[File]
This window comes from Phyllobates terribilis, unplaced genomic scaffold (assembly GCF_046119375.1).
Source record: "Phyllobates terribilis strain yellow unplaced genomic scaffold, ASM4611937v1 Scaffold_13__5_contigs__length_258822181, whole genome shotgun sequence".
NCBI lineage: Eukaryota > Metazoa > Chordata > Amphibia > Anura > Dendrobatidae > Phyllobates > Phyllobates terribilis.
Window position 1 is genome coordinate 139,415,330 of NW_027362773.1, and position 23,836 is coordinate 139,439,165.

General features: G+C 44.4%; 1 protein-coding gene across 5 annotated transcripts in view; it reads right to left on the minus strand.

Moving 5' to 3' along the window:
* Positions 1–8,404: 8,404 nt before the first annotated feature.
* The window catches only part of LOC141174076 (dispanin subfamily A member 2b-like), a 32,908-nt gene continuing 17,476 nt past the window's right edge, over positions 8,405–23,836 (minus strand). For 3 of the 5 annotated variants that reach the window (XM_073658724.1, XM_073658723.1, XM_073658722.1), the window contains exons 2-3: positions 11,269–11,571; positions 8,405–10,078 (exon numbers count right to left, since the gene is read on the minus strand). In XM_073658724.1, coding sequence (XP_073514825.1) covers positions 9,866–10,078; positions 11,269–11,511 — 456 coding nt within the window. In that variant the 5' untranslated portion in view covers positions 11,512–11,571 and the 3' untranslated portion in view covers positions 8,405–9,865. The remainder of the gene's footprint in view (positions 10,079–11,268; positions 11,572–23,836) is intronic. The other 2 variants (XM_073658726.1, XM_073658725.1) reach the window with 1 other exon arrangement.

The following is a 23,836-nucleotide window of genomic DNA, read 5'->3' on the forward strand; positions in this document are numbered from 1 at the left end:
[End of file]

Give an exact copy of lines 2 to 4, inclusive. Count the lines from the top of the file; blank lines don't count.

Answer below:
Source record: "Phyllobates terribilis strain yellow unplaced genomic scaffold, ASM4611937v1 Scaffold_13__5_contigs__length_258822181, whole genome shotgun sequence".
NCBI lineage: Eukaryota > Metazoa > Chordata > Amphibia > Anura > Dendrobatidae > Phyllobates > Phyllobates terribilis.
Window position 1 is genome coordinate 139,415,330 of NW_027362773.1, and position 23,836 is coordinate 139,439,165.